Slowly the days went by and we sat up there and looked down on Prague. A chipped and ancient enamelled jug of coffee, a rusty old pan full of meat, sometimes appeared as by magic and were left on the central heating for us to discover. We sent inquiries downstairs to know how our cause was faring, and the reply came back that 'everything is being done', but successive mishaps undid everything. One day special aeroplanes stood by in London to come and fetch us, but the Germans would not have it. The next, a fleet of motor cars pulled into the courtyard to drive us to the frontier, but were sent away again. Our only news of the outer world came through a radio set that a friendly attaché later lent us. We turned the knob and, cooped up there, we heard Birmingham, well fed and secure, singing 'He's a jolly good fellow' for Mr. Chamberlain. Then we heard Mr. Chamberlain himself, proclaiming how good and noble Munich had been and how surprised and disappointed he was that Hitler had not kept faith. If Hitler was not very careful, we gathered, Mr. Chamberlain might soon even brandish that umbrella. At last, after an anxious week, the Germans sent back our passports with a secret police permit to leave the country by the Polish frontier. I went down into the city to get tickets and visas and to look for the last time at Prague. It was much worse than Vienna. In Vienna the interminable noise was the nerve-racking thing. In Prague the silence was even more depressing and nerve-consuming. Now and again German bombers came roaring over the city, looking like wicked sharks as they swam about the sky with their wheels tucked up into their sleek bellies. The metallic voice of the conqueror's loud speakers from time to time blared his orders to the people. But apart from these and kindred noises Prague was a silent and lifeless city. The people were crushed. At the monument to the Unknown Soldier they were still standing, a week after the invasion, with tears streaming down their faces. But then the Germans put sentries before the memorial and deprived them even of this melancholy pilgrimage. Not even their tears were left to them. Think what it means - never again to be able to take a walk in your native city without seeing German troops, never again to be able to take any major decision in your life without German permission, never again freely to breathe your own air, never again to read a newspaper or a book that has not passed the German censor. I walked past the bookseller's, Topic, where for a few days after the invasion Insanity Fair and Disgrace Abounding were still to be had. Already the German secret police had cleared the shelves of all books unfavourable to Germany, already Mein Kampf was enthroned in the windows. After four or five hours of it I could stand no more and came back across the lovely Charles Bridge to the Legation, from the windows of which I took my last farewell of Prague. It lay, with a brooding silence over it, in a chilly March sunset. I turned and went through the disused rooms to the garden at the back and looked up at the Hradschin towering above me. The lights were just going on in the rooms where I had talked to Benesh, where Hitler had proclaimed himself Overlord of Bohemia. We travelled through the night, wondering whether some little local Hitler might refuse to honour that Gestapo pass, but none interfered with us and at noon next day we were in Warsaw. We had hoped for rest, after a week of suspense, but found none there. Everywhere were men with gasmasks, motor-cars with masked lights, anti-aircraft guns. Soon the sirens began to sound. Warsaw was rehearsing for an air-attack. We heard that Hitler had already annexed Memel. The Policy of Appeasement was moving fast. We heard too that Rumania had half-capitulated to a German semiultimatum for oil concessions. The Poles and Rumanians were mobilizing. The Hungarians had seized little Carpathian Ukraine, where I had spent Christmas, and this was a most interesting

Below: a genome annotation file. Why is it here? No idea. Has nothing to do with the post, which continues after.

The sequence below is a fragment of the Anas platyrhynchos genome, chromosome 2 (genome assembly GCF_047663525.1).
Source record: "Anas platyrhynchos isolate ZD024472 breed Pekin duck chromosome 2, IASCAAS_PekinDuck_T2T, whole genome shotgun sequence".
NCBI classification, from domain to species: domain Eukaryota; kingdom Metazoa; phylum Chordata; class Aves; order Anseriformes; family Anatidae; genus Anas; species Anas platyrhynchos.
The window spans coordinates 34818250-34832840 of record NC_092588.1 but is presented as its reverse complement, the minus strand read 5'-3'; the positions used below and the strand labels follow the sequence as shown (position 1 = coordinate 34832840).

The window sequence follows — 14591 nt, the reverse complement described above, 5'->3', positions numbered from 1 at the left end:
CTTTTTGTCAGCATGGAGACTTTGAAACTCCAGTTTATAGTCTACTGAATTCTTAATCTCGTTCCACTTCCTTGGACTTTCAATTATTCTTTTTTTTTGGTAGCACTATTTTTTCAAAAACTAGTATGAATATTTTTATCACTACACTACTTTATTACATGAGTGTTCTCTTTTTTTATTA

episode, for the Hungarians would never have dared to do this without German approval, and it thus meant that Germany was supporting Hungary, at any rate for the moment, in order to use her as a lever against the Rumanians. Everywhere the fear of war hung in the air, and the fear of Hitler. The Poles, who in the Munich crisis had fallen upon the kindred Czecho-Slovaks, now felt the ring closing relentlessly round themselves. Danzig and the Corridor would soon be lost; was Poland herself lost, due for a fourth partitioning? The atmosphere in Warsaw was oppressive. In the Hotel Europejski, where in the World War German officers had feasted and wined, where I had stayed four years earlier when I followed Anthony Eden on his journey to Moscow, the windows were black-curtained. Before the British Embassy a frying-pan hung from the branch of a tree. In Warsaw, too, men whom I knew were thinking about giving up their flats, storing or shipping their furniture, selling their effects, making a getaway. Other acquaintances of mine, in Vienna and Prague, had had such thoughts, but had left action until it was too late, and I knew that these men would also wait too long. It is very difficult to nerve yourself to a major decision, to alter your whole life, before the danger actually appears, stark and threatening, at your threshold. At midnight I groped my way into the darkened street and into a taxi and was driven to the blackedout station and with relief said good-bye to Warsaw, for there, too, I could feel the gathering shadows of fear, of enslavement. We travelled through the night and in the dawn passed through Danzig, so that once again I marvelled at the gift of the Germans for building noble cities, and a few minutes after that we were in Gdynia. Poor Poland. At the Peace Conference she succeeded in gaining that lane, leading between two pieces of Germany to the distant longed-for sea, that they call the Polish Corridor, and at the place where it reaches the sea, where there was only a tiny fishing village, she built this great modern port, Gdynia. A State of 35,000,000 people, said the Poles, deserves a port of its own, through which the world's wares can reach its people; why should such a State be cut off from the sea by a narrow neck of land and be compelled to pay port and harbour and landing and other dues on everything it imports to the Germans at Danzig? So the Poles built Gdynia, port and city. They made a poor job of the city. Here was a marvellous opportunity - a virgin site, on the clean Baltic, on which to build a well-planned modern town that would convince the world of the Polish title to national freedom. Instead, they built a poorlyplanned and ugly place reminiscent of an American city just emerging from its wild-west period. But the port is good. Here the ships, great and small, can dock and unload and send their cargoes into the heart of Poland, and in these twenty years the traffic of Gdynia has grown until she ranks among the great ports of the world. The Poles have spent millions on Gdynia - as the Czechs spent millions on Slovakia. The Germans, though they have soft-pedalled on this theme for the last five years, wishing to keep Poland sweet until they could attend to her separately, have always detested Gdynia. They claim that Danzig, as it has grown in the centuries, is the natural port for the Eastern Baltic and its hinterland, and that Gdynia is an unnatural excrescence on the Baltic coast produced to gratify Polish nationalism. In the main street of Gdynia is an ancient oak, which the Poles, in the days before the World War when they were under German rule, used to regard as the symbol of their hopes of freedom. The tree was there before the Germans came, they said, and would be there after they had gone. To-day the tree, guarded by a protective low wall of brick, stands plumb in the middle of the traffic thoroughfare and chauffeurs have to drive round it.